An Overview of Peripheral Cyanosis

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Peripheral cyanosis is a condition in which the extremities—usually the hands, feet, fingers, and/or toes—develop a distinctive bluish discoloration because they are not receiving enough oxygen-rich blood. Peripheral cyanosis is rarely a serious condition but anyone whose hands and feet don’t restore to normal color and blood flow after warming and massaging may have an underlying condition and should seek medical attention.

Peripheral cyanosis is almost always caused by reduced blood circulation to the affected extremities, making the tissues starved for oxygen. Oxygen-rich blood is a bright red while oxygen-poor blood is dark red and will reflect a bluish green color through the skin.

It is vital for oxygen flow to be restored to prevent potential complications. Peripheral cyanosis can affect anyone regardless of age, even newborns.

Research reported in the medical journal BMJ Best Practice finds up to 4.3 percent of newborns who have cyanosis will require oxygen treatment. Cyanosis in newborns may be related to heart, nerve, lung, or cell function problems. Peripheral cyanosis is sometimes hard to diagnose in newborns because of other skin discoloration issues, including jaundice. 

peripheral cyanosis symptoms
Illustration by Jessica Olah, Verywell


Adults and children with peripheral cyanosis may experience the following symptoms:

  • Skin on the fingertips, toes, palms of the hands and/or feet to appear blue-green
  • Bluish areas that feel cold to touch
  • Returned color after the body part is warmed

Peripheral cyanosis can also be a life-threatening emergency. Anyone experiencing blue discoloration with the following symptoms should seek immediate medical attention by calling 911 or going to the nearest emergency room:

  • Grasping for air, shortness of breath and/or other breathing issues
  • Fever
  • Headache
  • Chest pain
  • Excessive sweating
  • Pain or numbness in the arms, legs, hands, feet, fingers or toes
  • White or pale appearance of the arms, legs, hands, feet, fingers or toes. This symptom is a sign of obstructed blood flow.
  • Dizziness or fainting


Peripheral cyanosis is often associated with being cold, but it is possible to have this condition and be warm, due to poor oxygenation.   

Common causes for peripheral cyanosis may include:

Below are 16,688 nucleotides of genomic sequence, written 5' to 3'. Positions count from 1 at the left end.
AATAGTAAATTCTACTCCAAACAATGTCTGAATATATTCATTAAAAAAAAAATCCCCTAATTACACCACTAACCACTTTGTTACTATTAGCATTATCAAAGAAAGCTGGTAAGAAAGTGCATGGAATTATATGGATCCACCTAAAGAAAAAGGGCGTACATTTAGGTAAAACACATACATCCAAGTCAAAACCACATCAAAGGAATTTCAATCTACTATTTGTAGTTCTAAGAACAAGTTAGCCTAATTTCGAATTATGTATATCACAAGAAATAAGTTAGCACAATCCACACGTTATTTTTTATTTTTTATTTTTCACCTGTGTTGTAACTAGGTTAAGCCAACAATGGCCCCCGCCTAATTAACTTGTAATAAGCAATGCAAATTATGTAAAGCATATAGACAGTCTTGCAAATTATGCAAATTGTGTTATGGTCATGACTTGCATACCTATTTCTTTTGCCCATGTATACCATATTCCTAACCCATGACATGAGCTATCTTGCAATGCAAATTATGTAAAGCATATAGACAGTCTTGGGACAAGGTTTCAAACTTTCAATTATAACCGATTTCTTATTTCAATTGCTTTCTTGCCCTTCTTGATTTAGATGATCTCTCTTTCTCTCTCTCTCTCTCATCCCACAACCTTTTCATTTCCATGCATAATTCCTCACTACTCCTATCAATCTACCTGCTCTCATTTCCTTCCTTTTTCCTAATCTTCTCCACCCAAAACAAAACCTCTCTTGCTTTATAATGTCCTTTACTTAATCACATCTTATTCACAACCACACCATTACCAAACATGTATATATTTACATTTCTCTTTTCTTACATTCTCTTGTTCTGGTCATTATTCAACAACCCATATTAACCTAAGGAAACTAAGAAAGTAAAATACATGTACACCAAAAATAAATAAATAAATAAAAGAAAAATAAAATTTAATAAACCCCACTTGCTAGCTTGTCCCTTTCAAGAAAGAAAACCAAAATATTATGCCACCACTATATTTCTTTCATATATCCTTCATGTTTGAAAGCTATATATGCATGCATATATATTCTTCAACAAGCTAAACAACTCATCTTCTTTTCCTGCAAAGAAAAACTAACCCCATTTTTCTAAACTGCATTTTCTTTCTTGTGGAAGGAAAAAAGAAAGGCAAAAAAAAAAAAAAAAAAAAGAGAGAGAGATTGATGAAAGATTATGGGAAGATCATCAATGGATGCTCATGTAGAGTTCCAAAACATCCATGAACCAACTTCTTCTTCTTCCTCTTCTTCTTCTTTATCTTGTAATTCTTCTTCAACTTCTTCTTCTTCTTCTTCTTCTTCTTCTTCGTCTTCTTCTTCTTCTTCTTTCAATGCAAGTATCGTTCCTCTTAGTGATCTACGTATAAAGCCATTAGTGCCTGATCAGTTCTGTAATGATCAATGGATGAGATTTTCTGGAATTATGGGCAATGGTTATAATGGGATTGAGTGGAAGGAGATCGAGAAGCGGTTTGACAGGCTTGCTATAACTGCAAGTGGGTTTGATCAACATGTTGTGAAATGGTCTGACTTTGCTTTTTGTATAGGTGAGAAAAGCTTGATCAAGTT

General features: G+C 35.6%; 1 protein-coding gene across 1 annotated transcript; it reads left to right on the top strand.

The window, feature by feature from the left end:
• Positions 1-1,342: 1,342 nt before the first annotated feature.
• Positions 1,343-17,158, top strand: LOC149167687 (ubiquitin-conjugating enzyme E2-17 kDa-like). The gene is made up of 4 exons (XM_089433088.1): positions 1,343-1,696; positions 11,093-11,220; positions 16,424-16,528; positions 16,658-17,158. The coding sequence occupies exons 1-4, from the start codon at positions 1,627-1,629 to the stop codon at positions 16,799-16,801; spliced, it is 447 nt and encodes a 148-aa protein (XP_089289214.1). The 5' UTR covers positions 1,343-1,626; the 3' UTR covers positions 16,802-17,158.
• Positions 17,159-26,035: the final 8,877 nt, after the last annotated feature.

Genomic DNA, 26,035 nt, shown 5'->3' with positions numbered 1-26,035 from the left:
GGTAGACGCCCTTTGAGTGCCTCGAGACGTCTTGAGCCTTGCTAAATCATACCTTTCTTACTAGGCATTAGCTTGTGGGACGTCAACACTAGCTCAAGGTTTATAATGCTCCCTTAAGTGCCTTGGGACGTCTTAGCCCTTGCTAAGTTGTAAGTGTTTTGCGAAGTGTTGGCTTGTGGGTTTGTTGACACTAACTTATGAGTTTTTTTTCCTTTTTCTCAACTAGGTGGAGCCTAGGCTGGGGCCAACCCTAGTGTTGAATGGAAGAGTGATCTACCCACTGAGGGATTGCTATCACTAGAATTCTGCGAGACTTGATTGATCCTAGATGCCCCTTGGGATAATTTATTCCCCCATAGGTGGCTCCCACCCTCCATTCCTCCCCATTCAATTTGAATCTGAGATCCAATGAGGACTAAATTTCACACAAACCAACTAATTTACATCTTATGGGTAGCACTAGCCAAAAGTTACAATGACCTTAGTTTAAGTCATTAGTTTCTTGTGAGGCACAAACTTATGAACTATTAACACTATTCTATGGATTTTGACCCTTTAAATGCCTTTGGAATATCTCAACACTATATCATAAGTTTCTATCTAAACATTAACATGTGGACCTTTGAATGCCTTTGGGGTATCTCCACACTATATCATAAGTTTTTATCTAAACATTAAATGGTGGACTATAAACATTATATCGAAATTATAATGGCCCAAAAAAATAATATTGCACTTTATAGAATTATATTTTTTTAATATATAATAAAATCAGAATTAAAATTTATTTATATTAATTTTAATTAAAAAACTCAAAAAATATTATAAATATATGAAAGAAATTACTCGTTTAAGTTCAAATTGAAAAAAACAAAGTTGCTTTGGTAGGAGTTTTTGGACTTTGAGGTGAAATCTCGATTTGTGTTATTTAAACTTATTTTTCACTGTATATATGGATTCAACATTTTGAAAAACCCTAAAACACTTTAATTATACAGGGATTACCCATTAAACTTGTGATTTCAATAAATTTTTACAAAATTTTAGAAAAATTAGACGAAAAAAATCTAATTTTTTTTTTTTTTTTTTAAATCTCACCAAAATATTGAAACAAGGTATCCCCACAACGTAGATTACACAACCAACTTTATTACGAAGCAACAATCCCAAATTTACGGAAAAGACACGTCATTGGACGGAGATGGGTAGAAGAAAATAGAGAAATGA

• Tight clothing or jewelry
  • Deep vein thrombosis (DVT), a serious condition causing a blood clot in a vein deep inside the body
  • Venous insufficiency, a condition that causes blood to pool into the veins
  • Heart failure, affecting the heart’s ability to pump enough blood to the body
  • Raynaud’s phenomenon, which causes restricted blood flow to the fingers, toes, ears, and/or nose in response to cold or stress
  • Lymphedema, which causes dysfunction in the lymphatic system resulting in swelling of arms or legs and fluid retention in the fingers or toes. Lymphedema may also affect the head and neck.
  • Arterial insufficiency or the sluggishness/stoppage of blood flow to the arteries
  • Severe hypotension (low blood pressure)
  • Septic shock. Usually the result of an infection, septic shock can be life-threatening.
  • Hypovolemia or a decrease in blood volume throughout the body


Bluish skin isn’t usually a serious condition. However, any time skin color does not return to normal color, it is important to find out the cause.

A doctor can determine an underlying cause with a physical examination, listening to the heart and lungs, and also with blood work. CT scans and X-rays can determine if there are abnormalities in the lungs and heart.

A non-invasive pulse oximeter is a helpful tool for measuring blood oxygen saturation. Unfortunately, it cannot help determine the metabolism of oxygen or the amount of oxygen a person is using.

Peripheral cyanosis can also be diagnosed using an arterial blood gas test. This test measures acidity, carbon dioxide, and oxygen levels in the blood.


Treatment starts by identifying and correcting underlying reasons for constricted blood flow. Timely and appropriate treatment can help reduce any potential complications. 

Medications for treating peripheral cyanosis relax the blood vessels and may include antidepressants, anti-hypertension medications, or erectile dysfunction drugs. Medications that restrict blood flow should be avoided by people with conditions causing bluish skin decoration, including beta blockers, birth control pills, and drugs containing pseudoephedrine (i.e. cold and allergy medications). 

It is also a good idea to limit caffeine consumption and quit smoking as both are known for constricting blood vessels and affecting blood flow.  

Cyanosis in babies tends to go away when the underlying condition is managed. Cases of cyanosis with no known source can be treated with supplemental oxygen. 

A Word From Verywell 

Peripheral cyanosis is rarely a medical emergency. However, it is important to determine the underlying cause and treat the condition appropriately and timely. Ongoing symptoms of bluish and cold skin and restrictive blood flow should be brought to the attention of a doctor to avoid serious and life-threatening complications.

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